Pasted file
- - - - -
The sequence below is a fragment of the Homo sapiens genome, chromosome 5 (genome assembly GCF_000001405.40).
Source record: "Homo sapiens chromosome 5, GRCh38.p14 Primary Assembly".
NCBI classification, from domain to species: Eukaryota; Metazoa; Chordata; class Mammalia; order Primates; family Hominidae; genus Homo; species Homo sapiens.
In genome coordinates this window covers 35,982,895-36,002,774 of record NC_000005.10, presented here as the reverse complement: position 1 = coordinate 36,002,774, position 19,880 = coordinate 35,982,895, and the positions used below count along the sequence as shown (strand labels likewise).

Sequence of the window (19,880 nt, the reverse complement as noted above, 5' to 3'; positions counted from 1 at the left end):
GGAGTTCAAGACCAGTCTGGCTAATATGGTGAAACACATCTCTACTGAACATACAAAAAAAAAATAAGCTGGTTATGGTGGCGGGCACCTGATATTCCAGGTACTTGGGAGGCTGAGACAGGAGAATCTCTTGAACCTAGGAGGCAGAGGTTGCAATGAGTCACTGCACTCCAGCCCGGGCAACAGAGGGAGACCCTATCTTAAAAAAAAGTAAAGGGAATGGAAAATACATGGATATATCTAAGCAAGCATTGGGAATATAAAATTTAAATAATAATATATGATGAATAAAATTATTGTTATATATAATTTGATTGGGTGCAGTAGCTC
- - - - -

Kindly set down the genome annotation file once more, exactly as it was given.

The sequence below is a fragment of the Homo sapiens genome, chromosome 5 (genome assembly GCF_000001405.40).
Source record: "Homo sapiens chromosome 5, GRCh38.p14 Primary Assembly".
NCBI classification, from domain to species: Eukaryota; Metazoa; Chordata; class Mammalia; order Primates; family Hominidae; genus Homo; species Homo sapiens.
In genome coordinates this window covers 35,982,895-36,002,774 of record NC_000005.10, presented here as the reverse complement: position 1 = coordinate 36,002,774, position 19,880 = coordinate 35,982,895, and the positions used below count along the sequence as shown (strand labels likewise).

Sequence of the window (19,880 nt, the reverse complement as noted above, 5' to 3'; positions counted from 1 at the left end):
GGAGTTCAAGACCAGTCTGGCTAATATGGTGAAACACATCTCTACTGAACATACAAAAAAAAAATAAGCTGGTTATGGTGGCGGGCACCTGATATTCCAGGTACTTGGGAGGCTGAGACAGGAGAATCTCTTGAACCTAGGAGGCAGAGGTTGCAATGAGTCACTGCACTCCAGCCCGGGCAACAGAGGGAGACCCTATCTTAAAAAAAAGTAAAGGGAATGGAAAATACATGGATATATCTAAGCAAGCATTGGGAATATAAAATTTAAATAATAATATATGATGAATAAAATTATTGTTATATATAATTTGATTGGGTGCAGTAGCTC